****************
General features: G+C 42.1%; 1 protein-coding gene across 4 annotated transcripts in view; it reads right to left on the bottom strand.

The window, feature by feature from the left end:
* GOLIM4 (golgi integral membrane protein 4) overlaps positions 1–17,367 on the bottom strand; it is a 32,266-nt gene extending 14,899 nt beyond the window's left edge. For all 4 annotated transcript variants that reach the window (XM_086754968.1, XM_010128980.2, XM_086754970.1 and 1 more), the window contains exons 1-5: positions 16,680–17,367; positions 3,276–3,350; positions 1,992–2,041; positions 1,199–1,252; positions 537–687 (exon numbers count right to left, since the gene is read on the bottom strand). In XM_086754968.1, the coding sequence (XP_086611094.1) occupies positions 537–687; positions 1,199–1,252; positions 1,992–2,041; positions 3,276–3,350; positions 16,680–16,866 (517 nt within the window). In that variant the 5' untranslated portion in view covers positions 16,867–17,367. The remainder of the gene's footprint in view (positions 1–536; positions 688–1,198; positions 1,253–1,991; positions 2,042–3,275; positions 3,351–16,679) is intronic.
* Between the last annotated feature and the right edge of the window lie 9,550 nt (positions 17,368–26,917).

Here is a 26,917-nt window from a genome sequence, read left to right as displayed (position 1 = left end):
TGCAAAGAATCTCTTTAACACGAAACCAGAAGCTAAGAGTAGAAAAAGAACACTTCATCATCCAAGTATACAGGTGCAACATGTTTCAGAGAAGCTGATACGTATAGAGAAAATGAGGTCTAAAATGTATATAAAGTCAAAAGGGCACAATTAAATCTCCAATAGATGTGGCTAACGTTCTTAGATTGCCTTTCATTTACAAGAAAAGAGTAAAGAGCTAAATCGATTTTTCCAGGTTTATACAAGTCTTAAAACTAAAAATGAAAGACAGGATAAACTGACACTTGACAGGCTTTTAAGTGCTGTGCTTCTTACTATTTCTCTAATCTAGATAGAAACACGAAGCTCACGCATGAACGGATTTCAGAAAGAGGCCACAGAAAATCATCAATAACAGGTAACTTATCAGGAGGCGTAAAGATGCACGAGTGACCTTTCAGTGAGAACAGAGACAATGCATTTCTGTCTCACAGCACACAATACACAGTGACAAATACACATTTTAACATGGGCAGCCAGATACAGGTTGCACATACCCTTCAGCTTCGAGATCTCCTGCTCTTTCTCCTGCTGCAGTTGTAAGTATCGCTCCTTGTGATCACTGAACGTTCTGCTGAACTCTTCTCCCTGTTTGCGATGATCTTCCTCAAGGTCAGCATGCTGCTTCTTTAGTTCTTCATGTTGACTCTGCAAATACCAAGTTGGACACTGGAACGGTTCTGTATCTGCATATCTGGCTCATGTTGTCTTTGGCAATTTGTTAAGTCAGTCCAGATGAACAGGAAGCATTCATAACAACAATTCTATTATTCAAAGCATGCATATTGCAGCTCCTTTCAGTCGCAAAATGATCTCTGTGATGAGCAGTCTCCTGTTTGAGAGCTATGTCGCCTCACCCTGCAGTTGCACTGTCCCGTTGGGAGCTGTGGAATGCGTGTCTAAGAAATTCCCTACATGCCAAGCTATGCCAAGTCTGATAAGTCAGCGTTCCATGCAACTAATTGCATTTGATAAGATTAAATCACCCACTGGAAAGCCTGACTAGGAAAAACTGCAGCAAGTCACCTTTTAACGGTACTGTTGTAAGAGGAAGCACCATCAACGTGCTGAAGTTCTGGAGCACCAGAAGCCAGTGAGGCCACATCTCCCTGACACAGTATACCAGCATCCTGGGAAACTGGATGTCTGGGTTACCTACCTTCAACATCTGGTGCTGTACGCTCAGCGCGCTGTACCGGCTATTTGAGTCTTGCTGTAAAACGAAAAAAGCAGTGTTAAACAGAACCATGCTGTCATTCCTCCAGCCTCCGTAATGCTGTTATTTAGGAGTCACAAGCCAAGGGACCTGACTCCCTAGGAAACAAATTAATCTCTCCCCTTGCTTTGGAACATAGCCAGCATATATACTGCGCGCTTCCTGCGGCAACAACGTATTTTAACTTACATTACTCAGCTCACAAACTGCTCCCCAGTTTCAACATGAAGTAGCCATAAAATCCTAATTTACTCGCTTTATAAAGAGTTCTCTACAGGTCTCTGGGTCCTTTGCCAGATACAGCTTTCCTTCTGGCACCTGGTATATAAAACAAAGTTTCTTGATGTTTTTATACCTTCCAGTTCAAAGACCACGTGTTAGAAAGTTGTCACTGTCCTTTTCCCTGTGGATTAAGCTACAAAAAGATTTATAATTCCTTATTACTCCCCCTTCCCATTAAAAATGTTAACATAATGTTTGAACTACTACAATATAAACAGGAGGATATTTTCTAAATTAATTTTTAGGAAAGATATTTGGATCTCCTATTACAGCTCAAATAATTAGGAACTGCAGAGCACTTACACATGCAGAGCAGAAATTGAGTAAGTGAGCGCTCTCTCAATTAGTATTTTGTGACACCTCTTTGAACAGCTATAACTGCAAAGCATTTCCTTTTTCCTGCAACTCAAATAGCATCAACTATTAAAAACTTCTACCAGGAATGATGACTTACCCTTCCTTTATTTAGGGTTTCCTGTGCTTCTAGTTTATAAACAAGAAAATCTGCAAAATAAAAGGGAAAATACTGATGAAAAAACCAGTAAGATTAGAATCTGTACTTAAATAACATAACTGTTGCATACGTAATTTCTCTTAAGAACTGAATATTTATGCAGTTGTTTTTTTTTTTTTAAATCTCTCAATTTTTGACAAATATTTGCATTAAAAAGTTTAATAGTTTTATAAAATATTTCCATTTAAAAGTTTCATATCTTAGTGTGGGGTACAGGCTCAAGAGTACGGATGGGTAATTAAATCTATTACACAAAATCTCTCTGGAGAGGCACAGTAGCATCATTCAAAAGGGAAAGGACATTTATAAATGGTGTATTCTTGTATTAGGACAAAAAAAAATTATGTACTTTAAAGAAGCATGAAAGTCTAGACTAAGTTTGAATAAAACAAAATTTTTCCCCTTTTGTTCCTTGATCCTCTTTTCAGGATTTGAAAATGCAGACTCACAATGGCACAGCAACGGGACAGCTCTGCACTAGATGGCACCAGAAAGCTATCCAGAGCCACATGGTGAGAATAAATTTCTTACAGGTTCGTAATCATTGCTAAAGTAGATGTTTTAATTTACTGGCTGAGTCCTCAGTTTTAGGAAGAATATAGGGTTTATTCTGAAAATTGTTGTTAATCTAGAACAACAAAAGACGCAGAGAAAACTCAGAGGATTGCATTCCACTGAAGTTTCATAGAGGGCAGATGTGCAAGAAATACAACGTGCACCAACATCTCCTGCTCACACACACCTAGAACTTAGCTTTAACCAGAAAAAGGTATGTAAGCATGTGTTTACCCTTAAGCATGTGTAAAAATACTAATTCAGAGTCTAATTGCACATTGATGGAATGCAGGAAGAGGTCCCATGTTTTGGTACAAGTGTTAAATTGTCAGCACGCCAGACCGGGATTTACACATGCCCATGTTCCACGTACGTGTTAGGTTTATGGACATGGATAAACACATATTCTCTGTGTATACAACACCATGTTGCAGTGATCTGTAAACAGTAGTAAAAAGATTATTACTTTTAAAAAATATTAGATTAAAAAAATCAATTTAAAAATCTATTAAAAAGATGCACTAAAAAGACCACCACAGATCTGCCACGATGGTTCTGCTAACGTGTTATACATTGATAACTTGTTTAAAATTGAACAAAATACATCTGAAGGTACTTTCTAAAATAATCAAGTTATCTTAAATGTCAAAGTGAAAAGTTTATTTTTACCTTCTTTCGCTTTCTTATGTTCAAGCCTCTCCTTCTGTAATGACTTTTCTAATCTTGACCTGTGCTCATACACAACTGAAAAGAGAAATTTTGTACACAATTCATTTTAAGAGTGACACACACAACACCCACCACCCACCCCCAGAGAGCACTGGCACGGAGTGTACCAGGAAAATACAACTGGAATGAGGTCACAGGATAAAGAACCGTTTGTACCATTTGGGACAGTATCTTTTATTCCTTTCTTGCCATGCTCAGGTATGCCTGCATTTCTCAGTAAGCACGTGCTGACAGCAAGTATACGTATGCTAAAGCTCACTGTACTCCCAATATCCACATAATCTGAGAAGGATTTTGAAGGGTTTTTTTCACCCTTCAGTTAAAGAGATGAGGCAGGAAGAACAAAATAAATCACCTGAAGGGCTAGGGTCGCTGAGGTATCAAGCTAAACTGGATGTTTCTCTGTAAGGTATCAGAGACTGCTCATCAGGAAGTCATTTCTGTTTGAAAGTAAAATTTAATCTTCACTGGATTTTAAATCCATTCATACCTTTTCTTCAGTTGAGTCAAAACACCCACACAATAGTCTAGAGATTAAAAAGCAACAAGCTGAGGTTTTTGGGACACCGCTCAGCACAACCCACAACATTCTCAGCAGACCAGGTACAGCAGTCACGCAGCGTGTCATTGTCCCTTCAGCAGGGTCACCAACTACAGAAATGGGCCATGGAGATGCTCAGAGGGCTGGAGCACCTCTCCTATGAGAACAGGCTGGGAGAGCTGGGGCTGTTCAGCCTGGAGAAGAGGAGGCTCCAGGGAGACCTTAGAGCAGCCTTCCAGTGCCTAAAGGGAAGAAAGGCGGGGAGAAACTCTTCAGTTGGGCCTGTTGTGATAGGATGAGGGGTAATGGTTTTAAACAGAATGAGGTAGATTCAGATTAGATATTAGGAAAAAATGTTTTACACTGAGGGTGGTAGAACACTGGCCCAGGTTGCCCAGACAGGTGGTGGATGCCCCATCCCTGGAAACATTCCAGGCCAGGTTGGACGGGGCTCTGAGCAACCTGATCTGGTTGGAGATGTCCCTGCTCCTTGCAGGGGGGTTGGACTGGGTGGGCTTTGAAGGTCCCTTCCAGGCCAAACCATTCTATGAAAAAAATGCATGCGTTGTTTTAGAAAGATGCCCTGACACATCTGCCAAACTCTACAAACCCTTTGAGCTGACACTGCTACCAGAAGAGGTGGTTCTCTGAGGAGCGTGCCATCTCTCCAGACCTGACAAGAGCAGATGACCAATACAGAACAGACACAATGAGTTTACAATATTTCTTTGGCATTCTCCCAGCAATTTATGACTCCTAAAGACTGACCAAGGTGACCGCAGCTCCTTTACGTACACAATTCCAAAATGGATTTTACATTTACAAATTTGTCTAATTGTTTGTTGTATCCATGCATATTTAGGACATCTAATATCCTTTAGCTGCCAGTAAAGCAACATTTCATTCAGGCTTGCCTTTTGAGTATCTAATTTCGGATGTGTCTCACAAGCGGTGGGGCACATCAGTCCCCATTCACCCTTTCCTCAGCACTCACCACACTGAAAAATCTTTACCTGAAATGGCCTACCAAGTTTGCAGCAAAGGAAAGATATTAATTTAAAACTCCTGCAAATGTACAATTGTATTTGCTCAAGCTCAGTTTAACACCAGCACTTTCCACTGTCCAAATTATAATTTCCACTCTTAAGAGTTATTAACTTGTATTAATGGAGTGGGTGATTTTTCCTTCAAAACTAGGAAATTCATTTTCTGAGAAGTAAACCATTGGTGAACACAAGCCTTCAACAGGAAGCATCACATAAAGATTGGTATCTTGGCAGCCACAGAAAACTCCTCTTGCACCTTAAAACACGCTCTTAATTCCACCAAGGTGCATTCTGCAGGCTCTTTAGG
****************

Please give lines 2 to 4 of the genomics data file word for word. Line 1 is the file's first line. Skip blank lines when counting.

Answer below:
The window, feature by feature from the left end:
* GOLIM4 (golgi integral membrane protein 4) overlaps positions 1–17,367 on the bottom strand; it is a 32,266-nt gene extending 14,899 nt beyond the window's left edge. For all 4 annotated transcript variants that reach the window (XM_086754968.1, XM_010128980.2, XM_086754970.1 and 1 more), the window contains exons 1-5: positions 16,680–17,367; positions 3,276–3,350; positions 1,992–2,041; positions 1,199–1,252; positions 537–687 (exon numbers count right to left, since the gene is read on the bottom strand). In XM_086754968.1, the coding sequence (XP_086611094.1) occupies positions 537–687; positions 1,199–1,252; positions 1,992–2,041; positions 3,276–3,350; positions 16,680–16,866 (517 nt within the window). In that variant the 5' untranslated portion in view covers positions 16,867–17,367. The remainder of the gene's footprint in view (positions 1–536; positions 688–1,198; positions 1,253–1,991; positions 2,042–3,275; positions 3,351–16,679) is intronic.
* Between the last annotated feature and the right edge of the window lie 9,550 nt (positions 17,368–26,917).